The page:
Community Discussion: Is California doing enough to save water?

As the drought drags on and on, what should we do?

Published April 3, 2015 5:47PM (EDT)

  (Kevin Cortopassi via Flickr)
(Kevin Cortopassi via Flickr)

California's crippling four year drought will soon be relieved by snow shipped from Boston. This was the news on April 1st and it was a joke, but it turns out that some people have considered what it would take. If that won't work, how about a water pipelines from Alaska? Or what about towing down some icebergs?

The April 1st Executive Order from Governor Jerry Brown, on the other hand, was no joke. It contained new and mandatory regulations and restrictions on water use in the hopes of achieving a 25% reduction in the use of potable water by 2016. The "mandatory" part is important, as it follows a similar Executive Order from January 2014 that called for voluntary reductions and which achieved very little. With only one year of stored water remaining and with only about 6% of the usual snowpack available to replenish it, the time seems right for stronger action.

But many are already questioning if the new regulations are going to be enough. Agriculture, which consumes about 80% of the state's water, remains largely untouched. Much water is spent on speciality crops mostly intended for export. Eighty-four percent of the world's almonds are grown in California, for example, and it might take as much as 1.1 gallons of water to produce a single almond. Ten percent of all water in California may be consumed solely by almonds. And what about California's five millions cows? It takes 2500 gallons of water to produce a single pound of beef. Water intensive producers are raking in profits even as they pump more and more water out of ancient aquifers. At a conference in March, pistachio growers celebrated a record year by playing "Show me the money!" clips from Jerry McGuire. While some are enriched, agriculture only contributes about 2% to California's economy.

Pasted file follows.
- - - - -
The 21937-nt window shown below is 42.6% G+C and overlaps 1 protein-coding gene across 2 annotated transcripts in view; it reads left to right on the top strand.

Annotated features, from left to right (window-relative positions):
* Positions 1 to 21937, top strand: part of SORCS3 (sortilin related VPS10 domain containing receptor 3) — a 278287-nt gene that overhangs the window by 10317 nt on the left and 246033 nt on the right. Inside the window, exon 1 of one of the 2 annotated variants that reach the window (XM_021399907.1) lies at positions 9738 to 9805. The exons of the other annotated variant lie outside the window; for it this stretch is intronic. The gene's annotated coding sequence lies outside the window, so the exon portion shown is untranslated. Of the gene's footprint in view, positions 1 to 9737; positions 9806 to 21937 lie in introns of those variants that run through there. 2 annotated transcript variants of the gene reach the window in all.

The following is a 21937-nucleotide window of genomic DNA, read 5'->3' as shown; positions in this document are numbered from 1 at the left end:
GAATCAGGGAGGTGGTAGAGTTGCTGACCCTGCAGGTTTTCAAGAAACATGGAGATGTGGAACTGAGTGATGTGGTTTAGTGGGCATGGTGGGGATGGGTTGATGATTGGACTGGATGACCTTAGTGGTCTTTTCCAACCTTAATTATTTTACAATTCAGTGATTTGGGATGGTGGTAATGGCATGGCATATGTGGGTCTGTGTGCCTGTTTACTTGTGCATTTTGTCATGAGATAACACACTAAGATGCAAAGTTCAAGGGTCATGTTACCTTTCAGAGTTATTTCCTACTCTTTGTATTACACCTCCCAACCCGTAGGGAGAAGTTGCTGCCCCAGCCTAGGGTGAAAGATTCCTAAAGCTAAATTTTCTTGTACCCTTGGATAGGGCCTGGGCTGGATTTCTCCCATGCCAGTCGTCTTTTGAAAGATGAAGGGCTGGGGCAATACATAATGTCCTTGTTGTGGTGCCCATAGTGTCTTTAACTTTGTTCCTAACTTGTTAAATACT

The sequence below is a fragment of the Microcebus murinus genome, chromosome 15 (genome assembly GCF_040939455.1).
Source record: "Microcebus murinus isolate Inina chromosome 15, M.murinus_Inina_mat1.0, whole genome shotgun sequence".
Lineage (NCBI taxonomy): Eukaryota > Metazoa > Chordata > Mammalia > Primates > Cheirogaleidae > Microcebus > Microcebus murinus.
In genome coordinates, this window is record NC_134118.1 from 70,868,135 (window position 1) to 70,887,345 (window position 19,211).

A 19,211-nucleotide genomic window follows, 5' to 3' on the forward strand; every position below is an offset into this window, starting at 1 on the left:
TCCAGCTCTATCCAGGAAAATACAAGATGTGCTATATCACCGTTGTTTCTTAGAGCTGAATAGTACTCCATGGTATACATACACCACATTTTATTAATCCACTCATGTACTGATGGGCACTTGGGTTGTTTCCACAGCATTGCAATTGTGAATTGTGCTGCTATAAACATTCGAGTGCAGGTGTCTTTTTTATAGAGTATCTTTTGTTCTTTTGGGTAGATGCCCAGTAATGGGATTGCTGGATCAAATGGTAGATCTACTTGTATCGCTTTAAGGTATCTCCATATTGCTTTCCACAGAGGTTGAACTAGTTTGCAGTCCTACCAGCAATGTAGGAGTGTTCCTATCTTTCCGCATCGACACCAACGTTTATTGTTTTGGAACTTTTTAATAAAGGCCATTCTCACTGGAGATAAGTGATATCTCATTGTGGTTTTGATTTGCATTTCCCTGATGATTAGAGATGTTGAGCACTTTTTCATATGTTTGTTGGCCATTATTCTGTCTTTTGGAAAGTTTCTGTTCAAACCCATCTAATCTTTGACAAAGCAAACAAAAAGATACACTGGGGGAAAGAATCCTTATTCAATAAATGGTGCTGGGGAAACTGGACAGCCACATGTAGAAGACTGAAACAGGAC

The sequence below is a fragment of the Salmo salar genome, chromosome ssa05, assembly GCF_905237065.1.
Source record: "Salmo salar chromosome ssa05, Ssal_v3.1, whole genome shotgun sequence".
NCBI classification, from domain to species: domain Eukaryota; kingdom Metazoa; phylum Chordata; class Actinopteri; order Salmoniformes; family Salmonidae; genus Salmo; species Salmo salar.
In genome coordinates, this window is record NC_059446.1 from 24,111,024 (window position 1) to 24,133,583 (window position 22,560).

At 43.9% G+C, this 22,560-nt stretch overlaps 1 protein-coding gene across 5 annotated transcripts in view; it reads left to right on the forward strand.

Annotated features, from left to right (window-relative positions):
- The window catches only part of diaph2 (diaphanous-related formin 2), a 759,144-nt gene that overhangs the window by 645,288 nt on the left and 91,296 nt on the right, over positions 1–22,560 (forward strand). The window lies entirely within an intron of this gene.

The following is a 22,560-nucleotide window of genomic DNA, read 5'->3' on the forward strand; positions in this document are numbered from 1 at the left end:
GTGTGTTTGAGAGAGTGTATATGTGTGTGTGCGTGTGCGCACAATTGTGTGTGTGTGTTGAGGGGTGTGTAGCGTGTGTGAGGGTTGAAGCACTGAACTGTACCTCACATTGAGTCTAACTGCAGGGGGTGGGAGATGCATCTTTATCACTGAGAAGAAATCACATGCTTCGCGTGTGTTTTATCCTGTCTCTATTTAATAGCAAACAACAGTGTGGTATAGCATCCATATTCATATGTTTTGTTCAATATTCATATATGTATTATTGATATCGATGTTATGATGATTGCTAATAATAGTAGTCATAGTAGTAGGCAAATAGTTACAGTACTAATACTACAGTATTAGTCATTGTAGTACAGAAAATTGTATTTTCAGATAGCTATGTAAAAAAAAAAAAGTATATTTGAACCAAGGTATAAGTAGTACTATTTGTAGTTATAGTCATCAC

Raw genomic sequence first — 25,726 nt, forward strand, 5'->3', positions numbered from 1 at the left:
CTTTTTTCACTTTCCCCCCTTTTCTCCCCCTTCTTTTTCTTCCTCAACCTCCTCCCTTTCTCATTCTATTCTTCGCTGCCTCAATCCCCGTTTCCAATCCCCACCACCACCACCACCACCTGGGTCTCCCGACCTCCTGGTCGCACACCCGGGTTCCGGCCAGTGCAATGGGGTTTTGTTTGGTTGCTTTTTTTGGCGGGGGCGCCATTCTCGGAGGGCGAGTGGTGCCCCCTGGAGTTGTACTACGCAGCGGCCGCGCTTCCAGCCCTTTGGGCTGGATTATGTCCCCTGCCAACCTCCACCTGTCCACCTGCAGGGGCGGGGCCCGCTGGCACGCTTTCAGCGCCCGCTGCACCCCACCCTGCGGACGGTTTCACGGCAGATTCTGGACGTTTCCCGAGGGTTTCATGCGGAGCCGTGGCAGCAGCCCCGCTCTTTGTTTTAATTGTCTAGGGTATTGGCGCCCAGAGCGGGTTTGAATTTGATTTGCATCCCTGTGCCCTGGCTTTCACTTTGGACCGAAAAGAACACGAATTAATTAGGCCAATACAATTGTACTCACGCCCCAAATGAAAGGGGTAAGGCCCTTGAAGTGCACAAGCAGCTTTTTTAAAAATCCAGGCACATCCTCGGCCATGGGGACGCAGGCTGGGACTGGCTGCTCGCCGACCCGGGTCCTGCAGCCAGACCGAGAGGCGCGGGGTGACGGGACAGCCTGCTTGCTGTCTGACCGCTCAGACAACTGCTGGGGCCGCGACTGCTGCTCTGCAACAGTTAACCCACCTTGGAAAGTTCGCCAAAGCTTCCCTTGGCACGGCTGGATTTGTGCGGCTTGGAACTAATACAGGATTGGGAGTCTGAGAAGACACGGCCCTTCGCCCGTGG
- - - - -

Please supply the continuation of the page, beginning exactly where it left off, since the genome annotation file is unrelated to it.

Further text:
And while lawns and golf courses will now be well regulated by the state, much remains in the hands of local authorities and water boards, some of whom have a patchy record of enforcement. The confusion is evident in the city of Dublin, which has broken ground on a large new water park. It is currently illegal in Dublin to fill empty swimming pools. "When we finish the project and it’s still in a drought and we can’t fill the pools, we’ll address it at that point in time" said the city's parks director.

California's new regulations are certainly an important step, especially since the water crisis is not restricted to the state's borders. The entire American west is drying up, and with no end to the drought in sight California may be soon set the example for everyone else.

But do you think these new regulations do enough? What should be the priorities for water conservation? Who should be in charge of writing and enforcing regulations? What compromises are you willing to make to save water?

By Salon Staff

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